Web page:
''Believing Women'' in Islam - Unreading Patriarchal by Asma Barlas

By Asma Barlas

"This is an unique and, from time to time, groundbreaking piece of scholarship." --John L. Esposito, college Professor and Director of the heart for Muslim-Christian knowing, Georgetown college Does Islam demand the oppression of ladies? Non-Muslims element to the subjugation of ladies that happens in lots of Muslim nations, specifically those who declare to be "Islamic," whereas many Muslims learn the Qur'an in ways in which appear to justify sexual oppression, inequality, and patriarchy. Taking a totally assorted view, Asma Barlas develops a believer's analyzing of the Qur'an that demonstrates the extensively egalitarian and antipatriarchal nature of its teachings. starting with a old research of spiritual authority and data, Barlas exhibits how Muslims got here to learn inequality and patriarchy into the Qur'an to justify latest spiritual and social constructions and demonstrates that the patriarchal meanings ascribed to the Qur'an are a functionality of who has learn it, how, and in what contexts. She is going directly to reread the Qur'an's place on quite a few matters so one can argue that its teachings don't aid patriarchy. on the contrary, Barlas convincingly asserts that the Qur'an affirms the total equality of the sexes, thereby providing a chance to theorize radical sexual equality from in the framework of its teachings. This new view takes readers into the center of Islamic teachings on girls, gender, and patriarchy, permitting them to comprehend Islam via its such a lot sacred scripture, instead of via Muslim cultural practices or Western media stereotypes.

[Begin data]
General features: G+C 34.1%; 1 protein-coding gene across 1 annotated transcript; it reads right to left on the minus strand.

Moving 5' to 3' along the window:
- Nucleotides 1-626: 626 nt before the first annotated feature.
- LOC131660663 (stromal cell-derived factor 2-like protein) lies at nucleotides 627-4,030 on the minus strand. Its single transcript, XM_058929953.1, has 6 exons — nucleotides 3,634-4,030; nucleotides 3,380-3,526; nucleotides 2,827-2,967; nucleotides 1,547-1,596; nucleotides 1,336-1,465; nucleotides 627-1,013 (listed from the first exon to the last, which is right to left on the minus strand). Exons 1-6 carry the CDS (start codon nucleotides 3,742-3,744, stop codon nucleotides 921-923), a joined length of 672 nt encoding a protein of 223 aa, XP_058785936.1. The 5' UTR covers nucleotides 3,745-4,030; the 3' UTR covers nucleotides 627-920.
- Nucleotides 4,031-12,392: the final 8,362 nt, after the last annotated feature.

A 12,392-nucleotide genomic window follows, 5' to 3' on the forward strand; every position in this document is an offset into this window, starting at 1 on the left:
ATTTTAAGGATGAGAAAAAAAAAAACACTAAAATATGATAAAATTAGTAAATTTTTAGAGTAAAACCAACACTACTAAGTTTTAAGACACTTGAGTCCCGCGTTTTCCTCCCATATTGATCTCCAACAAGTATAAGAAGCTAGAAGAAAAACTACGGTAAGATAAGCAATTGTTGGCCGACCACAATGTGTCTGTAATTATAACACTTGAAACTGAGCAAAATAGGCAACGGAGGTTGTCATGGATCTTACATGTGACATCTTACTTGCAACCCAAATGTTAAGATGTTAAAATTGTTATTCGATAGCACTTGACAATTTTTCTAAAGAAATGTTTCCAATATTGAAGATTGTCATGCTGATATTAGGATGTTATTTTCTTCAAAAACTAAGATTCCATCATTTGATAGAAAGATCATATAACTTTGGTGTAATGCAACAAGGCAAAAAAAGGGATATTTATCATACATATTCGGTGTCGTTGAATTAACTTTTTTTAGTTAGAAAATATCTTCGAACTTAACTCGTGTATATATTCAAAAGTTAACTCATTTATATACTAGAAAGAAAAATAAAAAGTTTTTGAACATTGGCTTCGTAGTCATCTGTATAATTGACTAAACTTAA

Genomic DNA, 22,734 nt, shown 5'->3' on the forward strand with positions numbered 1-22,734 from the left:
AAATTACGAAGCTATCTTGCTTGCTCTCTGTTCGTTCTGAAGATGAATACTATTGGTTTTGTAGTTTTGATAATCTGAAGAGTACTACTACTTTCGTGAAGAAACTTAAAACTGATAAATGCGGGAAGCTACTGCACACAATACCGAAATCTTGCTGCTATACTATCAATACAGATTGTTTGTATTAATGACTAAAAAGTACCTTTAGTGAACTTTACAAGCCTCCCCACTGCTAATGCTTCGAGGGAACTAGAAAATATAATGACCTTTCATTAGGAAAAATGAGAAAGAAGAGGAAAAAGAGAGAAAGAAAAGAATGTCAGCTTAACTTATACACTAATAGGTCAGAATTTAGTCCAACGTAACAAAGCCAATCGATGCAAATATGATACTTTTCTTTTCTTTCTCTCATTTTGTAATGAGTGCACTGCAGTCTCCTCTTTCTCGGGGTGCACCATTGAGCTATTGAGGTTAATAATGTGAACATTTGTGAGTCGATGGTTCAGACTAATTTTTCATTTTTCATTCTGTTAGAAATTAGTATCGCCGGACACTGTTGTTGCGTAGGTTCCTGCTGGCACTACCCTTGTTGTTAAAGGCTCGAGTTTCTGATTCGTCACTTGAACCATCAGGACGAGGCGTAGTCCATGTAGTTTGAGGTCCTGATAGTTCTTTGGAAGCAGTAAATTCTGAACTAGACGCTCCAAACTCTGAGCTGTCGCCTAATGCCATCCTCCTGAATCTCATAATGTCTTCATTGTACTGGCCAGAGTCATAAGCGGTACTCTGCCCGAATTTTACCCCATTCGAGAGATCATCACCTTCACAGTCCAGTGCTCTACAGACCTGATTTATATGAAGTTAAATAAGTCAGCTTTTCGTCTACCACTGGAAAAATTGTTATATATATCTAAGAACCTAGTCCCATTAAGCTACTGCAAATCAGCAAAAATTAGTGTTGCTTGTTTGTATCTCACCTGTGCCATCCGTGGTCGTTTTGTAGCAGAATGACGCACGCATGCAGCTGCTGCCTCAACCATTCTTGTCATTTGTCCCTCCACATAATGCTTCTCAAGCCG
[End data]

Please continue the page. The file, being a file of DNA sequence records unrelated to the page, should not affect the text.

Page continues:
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I do not therefore valorize communities of women readers as the sine qua non of liberatory readings, as feminists do. To me, the fact that both men and women can produce patriarchal readings or liberatory ones is an acknowledgment of the relationship between texts and the contexts of their reading (or between discourses and materiality) and an argument against biological essentialism. On Methodology I employ the hermeneutic principles the Qur’ān suggests for its own interpretation as outlined above, to read the Qur’ān as text, as well as to read behind it and in front of it.

In terms of this argument, subjectivity ‘‘is not so much what initiates understanding as what terminates it’’ (Ricoeur , ). ’’ As such, awareness of subjectivity can foster a critical hermeneutic self-consciousness that can lead to better selfknowledge and thus to more meaningful engagements with texts, transforming the hermeneutic circle into what D. A. Carson () calls a hermeneutic spiral. Many Muslims, however, are of two views with regard to the role of subjectivity. On the one hand, they hold that modern readings of the Qur’ān, especially by women, are tainted by biases, while on the other they embrace the religious knowledge produced by a small number of male scholars in the classical period as the only objective and authentic knowledge of Islam.

For instance, it praises ‘‘Those who listen To the Word And follow The best (meaning) in it’’ (:; in Ali, ), clearly indicating that we can derive more than one set of meanings from the Qur’ān, not all of which may be equally good. , the Tablets given to him]’’ (:; in Ali, ). ) While it may not be easy to say what would be the best meaning of every Āyah—especially given the (sufi) view that each verse in the Qur’ān can be read in up to , ways—in light of our idea of a Just God and of the Qur’ān’s concern for justice, it is reasonable to hold that the best meanings would recover justice (fairness, impartiality) broadly conceived.

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